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Brush fire from plane crash menaces California homes

LOS ANGELES (Reuters) - A brush fire ignited by the fatal crash of a small plane near the mountain town of Tehachapi, north of Los Angeles, threatened hundreds of homes for a second day on Monday as it charred more than 4,700 acres, fire officials said.

Some 600 firefighters backed by water-dropping helicopters and bulldozers battled the blaze, managing by early Monday to carve containment lines around 5 percent of its perimeter in steep, rugged terrain, the California Department of Forestry and Fire Protection reported.

At least one large tanker plane dumping payloads of fire-retardant chemicals also joined the aerial assault on the blaze, said Captain Mark Whaling, a spokesman for the fire management team.

The blaze was sparked late on Sunday morning when a single-engine plane crashed near Tehachapi, about 150 miles north of Los Angeles, killing the pilot and a second person aboard, Whaling told Reuters.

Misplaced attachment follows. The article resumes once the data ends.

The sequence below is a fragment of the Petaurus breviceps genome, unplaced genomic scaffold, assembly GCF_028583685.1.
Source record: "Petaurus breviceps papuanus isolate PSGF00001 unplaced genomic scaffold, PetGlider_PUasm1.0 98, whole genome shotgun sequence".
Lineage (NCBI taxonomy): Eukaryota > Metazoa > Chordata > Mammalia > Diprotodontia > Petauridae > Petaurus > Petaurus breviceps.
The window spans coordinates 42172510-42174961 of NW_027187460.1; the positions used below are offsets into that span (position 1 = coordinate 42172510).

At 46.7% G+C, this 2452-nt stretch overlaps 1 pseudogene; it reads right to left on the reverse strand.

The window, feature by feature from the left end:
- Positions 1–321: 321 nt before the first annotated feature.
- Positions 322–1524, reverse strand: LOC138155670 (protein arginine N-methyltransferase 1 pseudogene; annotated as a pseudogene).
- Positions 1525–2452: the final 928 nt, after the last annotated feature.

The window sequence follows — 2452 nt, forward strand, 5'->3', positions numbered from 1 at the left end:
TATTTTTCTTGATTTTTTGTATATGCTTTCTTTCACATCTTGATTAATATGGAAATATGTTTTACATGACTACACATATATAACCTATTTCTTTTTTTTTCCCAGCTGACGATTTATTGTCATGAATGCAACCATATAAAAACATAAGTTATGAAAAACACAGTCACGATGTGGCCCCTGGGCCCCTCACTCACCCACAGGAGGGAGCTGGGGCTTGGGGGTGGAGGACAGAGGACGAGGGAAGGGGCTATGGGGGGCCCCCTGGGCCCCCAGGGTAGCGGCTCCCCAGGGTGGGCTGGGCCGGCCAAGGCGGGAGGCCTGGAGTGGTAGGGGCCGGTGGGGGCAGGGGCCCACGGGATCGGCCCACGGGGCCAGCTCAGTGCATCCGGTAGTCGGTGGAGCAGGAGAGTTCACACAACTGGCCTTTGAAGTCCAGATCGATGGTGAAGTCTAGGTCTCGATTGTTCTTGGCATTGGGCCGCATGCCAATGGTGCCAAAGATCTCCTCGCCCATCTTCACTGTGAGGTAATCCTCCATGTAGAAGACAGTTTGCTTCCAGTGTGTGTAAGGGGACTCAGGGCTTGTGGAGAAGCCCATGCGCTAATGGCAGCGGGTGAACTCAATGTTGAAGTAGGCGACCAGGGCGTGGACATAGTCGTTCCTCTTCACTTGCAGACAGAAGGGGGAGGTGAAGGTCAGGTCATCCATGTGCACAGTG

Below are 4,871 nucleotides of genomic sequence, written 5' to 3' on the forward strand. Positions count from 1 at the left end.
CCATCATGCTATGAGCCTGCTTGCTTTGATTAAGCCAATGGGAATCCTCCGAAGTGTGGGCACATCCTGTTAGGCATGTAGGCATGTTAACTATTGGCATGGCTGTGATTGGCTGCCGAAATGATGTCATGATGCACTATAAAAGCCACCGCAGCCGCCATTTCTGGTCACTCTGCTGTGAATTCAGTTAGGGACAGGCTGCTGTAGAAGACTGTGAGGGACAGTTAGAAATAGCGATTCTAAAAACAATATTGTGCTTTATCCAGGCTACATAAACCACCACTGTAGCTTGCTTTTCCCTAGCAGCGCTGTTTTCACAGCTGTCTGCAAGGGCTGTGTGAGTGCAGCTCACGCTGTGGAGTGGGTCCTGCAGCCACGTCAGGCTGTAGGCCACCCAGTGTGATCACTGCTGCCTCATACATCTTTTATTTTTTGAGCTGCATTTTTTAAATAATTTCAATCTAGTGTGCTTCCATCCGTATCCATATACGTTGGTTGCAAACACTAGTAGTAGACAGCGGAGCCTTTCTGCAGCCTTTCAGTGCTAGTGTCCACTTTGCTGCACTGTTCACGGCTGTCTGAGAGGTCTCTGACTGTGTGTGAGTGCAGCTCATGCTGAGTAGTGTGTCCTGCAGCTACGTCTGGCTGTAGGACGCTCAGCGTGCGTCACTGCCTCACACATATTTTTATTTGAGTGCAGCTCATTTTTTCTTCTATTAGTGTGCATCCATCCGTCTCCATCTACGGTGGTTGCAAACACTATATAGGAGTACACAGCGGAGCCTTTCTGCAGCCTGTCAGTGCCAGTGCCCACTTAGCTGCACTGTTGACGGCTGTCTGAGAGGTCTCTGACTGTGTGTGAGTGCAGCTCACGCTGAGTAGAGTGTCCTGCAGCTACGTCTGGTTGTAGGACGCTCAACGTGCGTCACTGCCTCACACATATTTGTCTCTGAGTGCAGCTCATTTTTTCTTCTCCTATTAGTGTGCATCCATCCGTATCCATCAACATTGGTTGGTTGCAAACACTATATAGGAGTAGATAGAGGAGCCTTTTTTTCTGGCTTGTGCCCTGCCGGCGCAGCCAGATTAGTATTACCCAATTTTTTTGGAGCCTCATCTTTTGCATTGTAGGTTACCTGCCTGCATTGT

The ensuing fire quickly engulfed one nearby home, and by Monday continued to threaten about 650 dwellings, including an unspecified number of residences placed under evacuation orders in an area of rural canyons and ranches to the south and west of Tehachapi, Whaling said.

Only one person, a member of the firefighting team, was reported injured so far, Whaling said, but he had no further details.

He said the fire, fanned by erratic winds, was burning through a wide variety of vegetation in the area, ranging from grass to scrubland and old-growth timber.

"This is one of the more active fires in California today," he said, adding that firefighters had observed flames leaping 200 feet to 300 feet in the air as the blaze topped some ridges on Sunday.

(Reporting by Steve Gorman; Editing by Peter Bohan)

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